State’s emergency hay program winding down
RALEIGH ó N.C. Agriculture Commissioner Steve Troxler reminds livestock producers that the state’s emergency hay program will end April 1.
Since late December, the N.C. Department of Agriculture and Consumer Services has been selling hay at six locations across the state to help owners of cattle, horses, sheep and goats meet winter feeding needs. The department announced last month that the program would begin scaling back before ending.”With the recent rains across the state and warmer weather on its way, we are optimistic that this program won’t be necessary anymore,” Troxler said. “However, if something like a late snowstorm happens that causes a spike in hay demand, we will act quickly to help.”
The state is selling hay Tuesdays from 9 a.m. to 3 p.m. at six locations across the state, including the Piedmont Research Station on Sherrills Ford Road. For more information, call the Research Station at 704-278-2624.
Livestock owners may buy up to eight large bales and 60 small bales per day. Limits are subject to change depending on supply and demand.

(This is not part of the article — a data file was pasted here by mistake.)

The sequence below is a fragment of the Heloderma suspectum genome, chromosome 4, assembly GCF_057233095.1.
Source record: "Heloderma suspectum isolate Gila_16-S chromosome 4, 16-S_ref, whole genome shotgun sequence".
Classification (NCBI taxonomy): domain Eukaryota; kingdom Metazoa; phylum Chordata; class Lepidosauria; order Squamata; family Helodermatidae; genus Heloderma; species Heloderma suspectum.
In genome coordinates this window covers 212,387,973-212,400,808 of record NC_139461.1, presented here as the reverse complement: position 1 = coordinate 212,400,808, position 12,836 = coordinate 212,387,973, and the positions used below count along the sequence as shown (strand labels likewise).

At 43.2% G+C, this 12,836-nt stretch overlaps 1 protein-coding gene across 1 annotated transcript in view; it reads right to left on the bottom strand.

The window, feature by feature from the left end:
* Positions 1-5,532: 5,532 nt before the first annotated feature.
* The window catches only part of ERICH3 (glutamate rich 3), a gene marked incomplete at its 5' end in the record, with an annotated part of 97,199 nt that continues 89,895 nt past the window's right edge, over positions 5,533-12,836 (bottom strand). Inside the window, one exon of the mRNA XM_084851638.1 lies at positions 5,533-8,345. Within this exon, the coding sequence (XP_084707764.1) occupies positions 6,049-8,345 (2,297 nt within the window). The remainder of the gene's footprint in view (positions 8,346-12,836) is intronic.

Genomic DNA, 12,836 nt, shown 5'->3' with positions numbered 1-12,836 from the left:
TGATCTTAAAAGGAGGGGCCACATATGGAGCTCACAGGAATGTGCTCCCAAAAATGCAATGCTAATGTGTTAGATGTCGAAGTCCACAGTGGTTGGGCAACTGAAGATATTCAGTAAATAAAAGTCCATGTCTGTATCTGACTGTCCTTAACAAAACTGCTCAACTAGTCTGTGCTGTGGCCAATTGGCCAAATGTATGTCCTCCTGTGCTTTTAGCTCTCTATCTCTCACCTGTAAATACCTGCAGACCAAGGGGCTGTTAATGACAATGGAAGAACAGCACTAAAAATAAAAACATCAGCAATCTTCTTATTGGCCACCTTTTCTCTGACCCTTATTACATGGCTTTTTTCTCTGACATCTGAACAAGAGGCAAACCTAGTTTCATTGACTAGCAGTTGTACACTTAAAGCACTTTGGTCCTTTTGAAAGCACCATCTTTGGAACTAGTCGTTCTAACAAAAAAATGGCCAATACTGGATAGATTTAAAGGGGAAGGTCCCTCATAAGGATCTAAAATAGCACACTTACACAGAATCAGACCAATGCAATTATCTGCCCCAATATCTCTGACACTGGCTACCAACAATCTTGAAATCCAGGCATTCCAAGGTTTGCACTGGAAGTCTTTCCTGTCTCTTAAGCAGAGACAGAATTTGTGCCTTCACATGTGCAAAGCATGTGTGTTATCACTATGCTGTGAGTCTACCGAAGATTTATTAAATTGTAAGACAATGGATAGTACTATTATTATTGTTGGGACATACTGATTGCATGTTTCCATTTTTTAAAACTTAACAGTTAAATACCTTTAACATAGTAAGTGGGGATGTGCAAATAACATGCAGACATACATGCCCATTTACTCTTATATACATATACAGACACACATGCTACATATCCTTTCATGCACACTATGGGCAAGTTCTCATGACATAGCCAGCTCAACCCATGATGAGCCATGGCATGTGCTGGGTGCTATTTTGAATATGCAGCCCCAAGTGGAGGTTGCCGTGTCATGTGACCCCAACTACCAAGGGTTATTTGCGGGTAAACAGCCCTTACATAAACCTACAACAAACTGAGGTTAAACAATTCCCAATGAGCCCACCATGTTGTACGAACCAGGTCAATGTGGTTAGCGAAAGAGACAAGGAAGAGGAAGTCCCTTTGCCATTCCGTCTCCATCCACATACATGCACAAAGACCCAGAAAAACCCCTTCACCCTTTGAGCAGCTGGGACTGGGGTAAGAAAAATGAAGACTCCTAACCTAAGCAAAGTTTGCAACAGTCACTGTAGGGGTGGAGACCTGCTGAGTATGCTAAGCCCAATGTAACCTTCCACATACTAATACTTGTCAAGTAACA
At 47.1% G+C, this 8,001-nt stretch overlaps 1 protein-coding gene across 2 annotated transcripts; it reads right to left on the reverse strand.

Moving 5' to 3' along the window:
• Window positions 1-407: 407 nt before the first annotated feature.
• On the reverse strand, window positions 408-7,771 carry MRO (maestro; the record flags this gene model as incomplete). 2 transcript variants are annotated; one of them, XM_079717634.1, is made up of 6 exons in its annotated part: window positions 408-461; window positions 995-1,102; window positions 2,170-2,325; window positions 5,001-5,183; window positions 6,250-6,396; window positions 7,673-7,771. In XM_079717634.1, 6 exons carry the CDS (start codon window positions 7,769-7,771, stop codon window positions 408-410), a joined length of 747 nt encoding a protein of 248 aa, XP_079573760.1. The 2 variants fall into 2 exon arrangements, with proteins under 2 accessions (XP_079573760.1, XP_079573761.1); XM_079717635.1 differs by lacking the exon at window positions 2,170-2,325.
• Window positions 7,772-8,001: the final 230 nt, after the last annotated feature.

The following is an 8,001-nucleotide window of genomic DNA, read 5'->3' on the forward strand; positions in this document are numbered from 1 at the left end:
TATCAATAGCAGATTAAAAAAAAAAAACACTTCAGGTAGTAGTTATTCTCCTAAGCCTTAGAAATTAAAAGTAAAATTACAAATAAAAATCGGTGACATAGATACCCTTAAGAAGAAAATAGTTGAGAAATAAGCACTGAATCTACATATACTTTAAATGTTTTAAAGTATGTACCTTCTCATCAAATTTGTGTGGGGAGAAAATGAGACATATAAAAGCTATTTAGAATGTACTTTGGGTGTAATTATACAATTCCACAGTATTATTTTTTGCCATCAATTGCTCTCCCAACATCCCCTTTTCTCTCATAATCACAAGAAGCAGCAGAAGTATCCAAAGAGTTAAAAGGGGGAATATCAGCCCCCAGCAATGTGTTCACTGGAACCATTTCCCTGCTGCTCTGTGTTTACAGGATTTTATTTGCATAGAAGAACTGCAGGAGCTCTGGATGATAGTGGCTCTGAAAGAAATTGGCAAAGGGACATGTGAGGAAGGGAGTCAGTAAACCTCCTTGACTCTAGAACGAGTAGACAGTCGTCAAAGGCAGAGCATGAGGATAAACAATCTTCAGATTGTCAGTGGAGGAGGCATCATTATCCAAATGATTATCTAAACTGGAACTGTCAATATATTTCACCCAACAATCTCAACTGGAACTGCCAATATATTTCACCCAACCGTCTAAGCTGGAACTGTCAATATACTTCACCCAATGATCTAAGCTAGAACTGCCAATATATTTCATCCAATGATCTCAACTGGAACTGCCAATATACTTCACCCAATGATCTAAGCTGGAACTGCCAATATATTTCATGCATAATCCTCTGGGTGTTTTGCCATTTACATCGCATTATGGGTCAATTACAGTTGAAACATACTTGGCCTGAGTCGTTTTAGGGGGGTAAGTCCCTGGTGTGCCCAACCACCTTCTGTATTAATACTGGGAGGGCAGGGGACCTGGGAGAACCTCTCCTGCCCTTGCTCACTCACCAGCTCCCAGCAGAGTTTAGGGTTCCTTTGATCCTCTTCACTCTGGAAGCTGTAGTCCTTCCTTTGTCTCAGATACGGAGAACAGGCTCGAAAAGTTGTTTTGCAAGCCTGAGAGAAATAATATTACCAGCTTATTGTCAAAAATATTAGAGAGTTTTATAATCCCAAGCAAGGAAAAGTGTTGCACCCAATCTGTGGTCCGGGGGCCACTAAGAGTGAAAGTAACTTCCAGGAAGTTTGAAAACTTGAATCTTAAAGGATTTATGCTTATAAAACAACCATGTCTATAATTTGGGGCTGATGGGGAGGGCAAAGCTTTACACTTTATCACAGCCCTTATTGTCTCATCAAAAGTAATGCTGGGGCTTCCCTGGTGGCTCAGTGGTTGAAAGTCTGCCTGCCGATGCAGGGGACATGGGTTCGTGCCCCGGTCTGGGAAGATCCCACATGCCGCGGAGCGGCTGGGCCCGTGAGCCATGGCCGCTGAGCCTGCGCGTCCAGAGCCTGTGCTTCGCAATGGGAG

In December, the Council of State authorized the department to use up to $3.5 million to buy and transport hay to North Carolina, where it could be resold to farmers for the cost of the hay and transportation.
As of mid-March, the program had spent about $478,000 and brought more than 2,400 tons of hay into North Carolina from several states and Canada.
Troxler said the conclusion of the emergency hay program will not affect the department’s Ag and Equine Partners Program, which provides transportation cost-share assistance to N.C. livestock producers who purchase hay from outside the state.
For information, contact the Department of Agriculture’s Hay Alert hotline toll free at 866-506-6222 or log on to www.ncagr.com/hayalert.